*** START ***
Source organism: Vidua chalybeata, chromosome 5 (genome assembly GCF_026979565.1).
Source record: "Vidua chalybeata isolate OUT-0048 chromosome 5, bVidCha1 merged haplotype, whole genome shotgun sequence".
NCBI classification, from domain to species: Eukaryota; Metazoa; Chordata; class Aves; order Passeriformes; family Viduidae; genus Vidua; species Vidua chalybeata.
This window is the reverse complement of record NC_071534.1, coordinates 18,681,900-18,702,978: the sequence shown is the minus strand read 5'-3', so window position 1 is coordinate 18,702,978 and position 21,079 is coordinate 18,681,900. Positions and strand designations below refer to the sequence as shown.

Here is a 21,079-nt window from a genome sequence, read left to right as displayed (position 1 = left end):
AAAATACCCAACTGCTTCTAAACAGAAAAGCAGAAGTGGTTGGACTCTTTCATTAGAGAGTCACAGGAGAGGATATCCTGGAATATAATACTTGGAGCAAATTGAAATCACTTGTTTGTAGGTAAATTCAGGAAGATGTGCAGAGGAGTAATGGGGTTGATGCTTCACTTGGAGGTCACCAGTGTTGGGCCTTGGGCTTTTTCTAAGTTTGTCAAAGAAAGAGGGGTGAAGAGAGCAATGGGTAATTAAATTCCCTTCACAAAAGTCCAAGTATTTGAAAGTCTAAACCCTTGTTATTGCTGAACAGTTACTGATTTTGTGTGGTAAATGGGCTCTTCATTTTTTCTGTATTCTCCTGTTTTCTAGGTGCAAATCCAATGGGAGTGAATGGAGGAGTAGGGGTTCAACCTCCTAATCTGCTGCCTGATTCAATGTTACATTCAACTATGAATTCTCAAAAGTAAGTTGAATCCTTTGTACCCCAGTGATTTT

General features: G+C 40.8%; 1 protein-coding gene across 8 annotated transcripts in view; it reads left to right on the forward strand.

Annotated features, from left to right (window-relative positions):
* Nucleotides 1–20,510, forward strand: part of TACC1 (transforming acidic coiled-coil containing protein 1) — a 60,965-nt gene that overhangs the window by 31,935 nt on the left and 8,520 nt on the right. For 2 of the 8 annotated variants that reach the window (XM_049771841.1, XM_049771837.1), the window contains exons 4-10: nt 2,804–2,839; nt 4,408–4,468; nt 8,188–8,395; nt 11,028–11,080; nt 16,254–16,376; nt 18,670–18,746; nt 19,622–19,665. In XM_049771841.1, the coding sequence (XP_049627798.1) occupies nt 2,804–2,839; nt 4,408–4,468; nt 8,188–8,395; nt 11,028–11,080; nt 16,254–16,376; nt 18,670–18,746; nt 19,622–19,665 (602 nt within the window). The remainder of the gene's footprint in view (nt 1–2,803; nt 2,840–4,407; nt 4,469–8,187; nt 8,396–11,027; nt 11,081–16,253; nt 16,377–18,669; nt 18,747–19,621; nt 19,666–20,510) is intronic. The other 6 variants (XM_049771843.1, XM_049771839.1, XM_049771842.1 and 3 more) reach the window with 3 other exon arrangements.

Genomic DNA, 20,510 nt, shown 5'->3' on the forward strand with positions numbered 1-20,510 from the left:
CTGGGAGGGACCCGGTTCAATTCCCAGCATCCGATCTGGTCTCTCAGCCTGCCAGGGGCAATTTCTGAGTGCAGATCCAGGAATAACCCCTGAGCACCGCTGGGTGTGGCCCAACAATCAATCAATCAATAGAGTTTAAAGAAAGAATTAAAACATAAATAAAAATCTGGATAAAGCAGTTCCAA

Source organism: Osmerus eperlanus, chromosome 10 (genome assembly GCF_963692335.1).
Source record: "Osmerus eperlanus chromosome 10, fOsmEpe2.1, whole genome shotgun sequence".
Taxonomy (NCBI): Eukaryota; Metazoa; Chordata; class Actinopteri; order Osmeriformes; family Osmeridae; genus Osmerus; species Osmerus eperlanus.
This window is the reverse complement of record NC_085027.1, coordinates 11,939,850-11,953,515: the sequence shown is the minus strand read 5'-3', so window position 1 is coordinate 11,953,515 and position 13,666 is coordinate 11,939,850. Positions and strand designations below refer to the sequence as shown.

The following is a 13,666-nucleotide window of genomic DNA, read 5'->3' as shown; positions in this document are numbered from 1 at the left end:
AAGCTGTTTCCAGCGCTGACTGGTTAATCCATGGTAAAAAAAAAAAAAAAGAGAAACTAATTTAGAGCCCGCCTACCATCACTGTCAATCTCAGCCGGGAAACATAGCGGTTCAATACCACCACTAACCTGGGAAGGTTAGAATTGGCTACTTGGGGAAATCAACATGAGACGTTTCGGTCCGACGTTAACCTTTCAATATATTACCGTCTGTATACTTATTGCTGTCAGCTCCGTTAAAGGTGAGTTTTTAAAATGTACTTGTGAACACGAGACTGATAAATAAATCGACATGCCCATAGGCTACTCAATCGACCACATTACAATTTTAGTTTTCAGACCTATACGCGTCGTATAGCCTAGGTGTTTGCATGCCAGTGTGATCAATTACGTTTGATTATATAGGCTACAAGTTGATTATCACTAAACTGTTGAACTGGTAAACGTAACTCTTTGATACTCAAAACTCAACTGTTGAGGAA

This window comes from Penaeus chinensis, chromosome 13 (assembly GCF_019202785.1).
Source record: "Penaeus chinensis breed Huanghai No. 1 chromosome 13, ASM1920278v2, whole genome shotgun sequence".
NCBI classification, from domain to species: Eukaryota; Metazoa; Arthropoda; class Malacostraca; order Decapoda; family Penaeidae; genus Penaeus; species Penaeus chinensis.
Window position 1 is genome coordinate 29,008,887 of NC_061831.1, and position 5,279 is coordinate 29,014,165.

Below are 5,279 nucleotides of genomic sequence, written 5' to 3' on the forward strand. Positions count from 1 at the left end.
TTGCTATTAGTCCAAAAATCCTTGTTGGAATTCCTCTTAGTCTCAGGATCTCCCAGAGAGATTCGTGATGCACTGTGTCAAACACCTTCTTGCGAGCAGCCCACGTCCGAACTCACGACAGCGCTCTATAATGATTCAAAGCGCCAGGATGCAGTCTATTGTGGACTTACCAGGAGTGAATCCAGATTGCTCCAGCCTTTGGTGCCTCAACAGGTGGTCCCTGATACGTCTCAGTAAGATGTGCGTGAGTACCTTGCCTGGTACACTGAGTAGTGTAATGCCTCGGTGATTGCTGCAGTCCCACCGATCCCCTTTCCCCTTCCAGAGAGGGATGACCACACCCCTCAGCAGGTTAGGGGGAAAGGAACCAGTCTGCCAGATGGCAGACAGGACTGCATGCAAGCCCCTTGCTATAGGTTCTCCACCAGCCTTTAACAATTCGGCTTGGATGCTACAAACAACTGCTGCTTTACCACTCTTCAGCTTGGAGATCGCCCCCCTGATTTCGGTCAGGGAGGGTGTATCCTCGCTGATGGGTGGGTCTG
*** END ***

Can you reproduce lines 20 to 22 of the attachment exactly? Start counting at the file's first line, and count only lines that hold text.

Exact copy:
NCBI classification, from domain to species: Eukaryota; Metazoa; Arthropoda; class Malacostraca; order Decapoda; family Penaeidae; genus Penaeus; species Penaeus chinensis.
Window position 1 is genome coordinate 29,008,887 of NC_061831.1, and position 5,279 is coordinate 29,014,165.

Below are 5,279 nucleotides of genomic sequence, written 5' to 3' on the forward strand. Positions count from 1 at the left end.